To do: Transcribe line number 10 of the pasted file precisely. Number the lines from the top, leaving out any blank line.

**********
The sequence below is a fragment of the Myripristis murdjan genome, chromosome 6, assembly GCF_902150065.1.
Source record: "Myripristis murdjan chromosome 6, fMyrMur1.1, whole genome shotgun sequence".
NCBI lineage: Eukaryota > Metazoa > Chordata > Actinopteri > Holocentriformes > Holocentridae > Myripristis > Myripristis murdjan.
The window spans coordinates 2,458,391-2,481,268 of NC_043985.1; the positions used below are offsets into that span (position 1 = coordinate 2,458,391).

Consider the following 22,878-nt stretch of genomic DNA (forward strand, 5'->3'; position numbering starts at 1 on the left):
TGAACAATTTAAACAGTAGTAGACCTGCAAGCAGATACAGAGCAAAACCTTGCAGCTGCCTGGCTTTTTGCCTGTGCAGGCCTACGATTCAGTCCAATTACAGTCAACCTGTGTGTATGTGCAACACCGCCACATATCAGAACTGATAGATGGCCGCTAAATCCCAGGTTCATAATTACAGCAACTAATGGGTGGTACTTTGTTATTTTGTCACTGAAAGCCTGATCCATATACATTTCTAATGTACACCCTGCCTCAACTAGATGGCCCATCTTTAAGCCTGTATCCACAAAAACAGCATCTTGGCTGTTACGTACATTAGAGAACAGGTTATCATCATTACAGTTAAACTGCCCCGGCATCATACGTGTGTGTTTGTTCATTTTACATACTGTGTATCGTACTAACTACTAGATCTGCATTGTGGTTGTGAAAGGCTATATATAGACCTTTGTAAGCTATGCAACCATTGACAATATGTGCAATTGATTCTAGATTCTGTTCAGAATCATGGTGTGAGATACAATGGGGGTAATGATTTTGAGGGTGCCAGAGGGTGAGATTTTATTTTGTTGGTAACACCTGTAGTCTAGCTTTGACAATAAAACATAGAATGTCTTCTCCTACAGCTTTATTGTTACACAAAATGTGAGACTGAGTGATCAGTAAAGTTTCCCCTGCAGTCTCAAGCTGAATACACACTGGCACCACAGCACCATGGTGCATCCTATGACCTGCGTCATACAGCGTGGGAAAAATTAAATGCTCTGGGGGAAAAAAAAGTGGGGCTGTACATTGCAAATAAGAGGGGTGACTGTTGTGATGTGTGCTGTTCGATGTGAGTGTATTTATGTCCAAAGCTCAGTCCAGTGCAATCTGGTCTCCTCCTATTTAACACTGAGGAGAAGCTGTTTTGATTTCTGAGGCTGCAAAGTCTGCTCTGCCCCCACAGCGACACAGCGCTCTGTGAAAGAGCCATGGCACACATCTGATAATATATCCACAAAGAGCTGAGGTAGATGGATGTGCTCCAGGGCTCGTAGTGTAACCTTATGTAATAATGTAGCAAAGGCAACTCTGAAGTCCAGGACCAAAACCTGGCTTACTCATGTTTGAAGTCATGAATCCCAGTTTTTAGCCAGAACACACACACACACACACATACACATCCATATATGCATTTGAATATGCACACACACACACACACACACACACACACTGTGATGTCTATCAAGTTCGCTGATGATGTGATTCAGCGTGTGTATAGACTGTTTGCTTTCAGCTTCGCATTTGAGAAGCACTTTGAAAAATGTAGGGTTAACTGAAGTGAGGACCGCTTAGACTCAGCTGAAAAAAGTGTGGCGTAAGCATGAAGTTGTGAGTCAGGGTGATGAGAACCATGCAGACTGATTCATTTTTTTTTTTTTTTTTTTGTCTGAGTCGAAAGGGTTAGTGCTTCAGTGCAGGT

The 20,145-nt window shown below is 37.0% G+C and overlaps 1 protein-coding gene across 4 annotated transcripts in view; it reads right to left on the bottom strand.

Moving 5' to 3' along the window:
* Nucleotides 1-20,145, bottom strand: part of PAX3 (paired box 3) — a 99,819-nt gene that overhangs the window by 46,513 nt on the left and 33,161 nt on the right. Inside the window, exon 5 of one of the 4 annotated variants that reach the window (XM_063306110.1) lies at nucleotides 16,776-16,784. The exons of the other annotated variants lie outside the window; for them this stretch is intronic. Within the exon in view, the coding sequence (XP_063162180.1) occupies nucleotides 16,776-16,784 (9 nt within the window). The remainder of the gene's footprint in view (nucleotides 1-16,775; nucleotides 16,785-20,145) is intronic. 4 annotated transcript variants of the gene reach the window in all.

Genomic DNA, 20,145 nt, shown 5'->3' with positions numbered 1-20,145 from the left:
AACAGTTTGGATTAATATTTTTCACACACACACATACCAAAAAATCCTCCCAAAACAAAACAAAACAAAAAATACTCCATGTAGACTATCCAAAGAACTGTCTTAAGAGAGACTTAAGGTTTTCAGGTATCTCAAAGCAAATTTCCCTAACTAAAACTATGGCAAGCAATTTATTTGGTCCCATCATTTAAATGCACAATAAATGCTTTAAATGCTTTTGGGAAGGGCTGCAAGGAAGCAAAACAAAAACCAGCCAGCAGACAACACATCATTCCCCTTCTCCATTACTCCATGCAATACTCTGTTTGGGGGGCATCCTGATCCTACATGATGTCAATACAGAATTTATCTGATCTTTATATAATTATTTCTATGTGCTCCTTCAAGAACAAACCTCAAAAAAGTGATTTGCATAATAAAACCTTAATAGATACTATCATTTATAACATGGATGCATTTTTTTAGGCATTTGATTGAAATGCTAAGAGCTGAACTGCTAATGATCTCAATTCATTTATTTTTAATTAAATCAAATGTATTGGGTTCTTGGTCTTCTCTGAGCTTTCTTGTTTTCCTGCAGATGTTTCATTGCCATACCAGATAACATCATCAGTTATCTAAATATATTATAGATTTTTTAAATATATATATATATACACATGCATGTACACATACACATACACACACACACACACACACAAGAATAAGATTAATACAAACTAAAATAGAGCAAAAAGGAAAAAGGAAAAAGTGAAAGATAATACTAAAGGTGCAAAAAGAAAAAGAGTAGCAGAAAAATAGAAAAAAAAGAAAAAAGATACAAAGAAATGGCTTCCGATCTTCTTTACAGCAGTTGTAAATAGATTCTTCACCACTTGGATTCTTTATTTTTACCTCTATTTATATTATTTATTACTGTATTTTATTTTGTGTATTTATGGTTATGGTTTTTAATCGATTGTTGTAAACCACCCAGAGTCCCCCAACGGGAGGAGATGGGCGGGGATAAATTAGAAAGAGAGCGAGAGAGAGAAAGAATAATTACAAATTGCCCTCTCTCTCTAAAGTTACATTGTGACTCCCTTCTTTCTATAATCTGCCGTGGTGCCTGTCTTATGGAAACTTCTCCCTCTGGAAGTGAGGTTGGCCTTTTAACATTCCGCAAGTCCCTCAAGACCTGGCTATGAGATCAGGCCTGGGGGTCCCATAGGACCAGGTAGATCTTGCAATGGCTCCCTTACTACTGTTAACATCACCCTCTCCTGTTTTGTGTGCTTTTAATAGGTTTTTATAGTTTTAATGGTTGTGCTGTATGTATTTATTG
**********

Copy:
Genomic DNA, 20,145 nt, shown 5'->3' with positions numbered 1-20,145 from the left: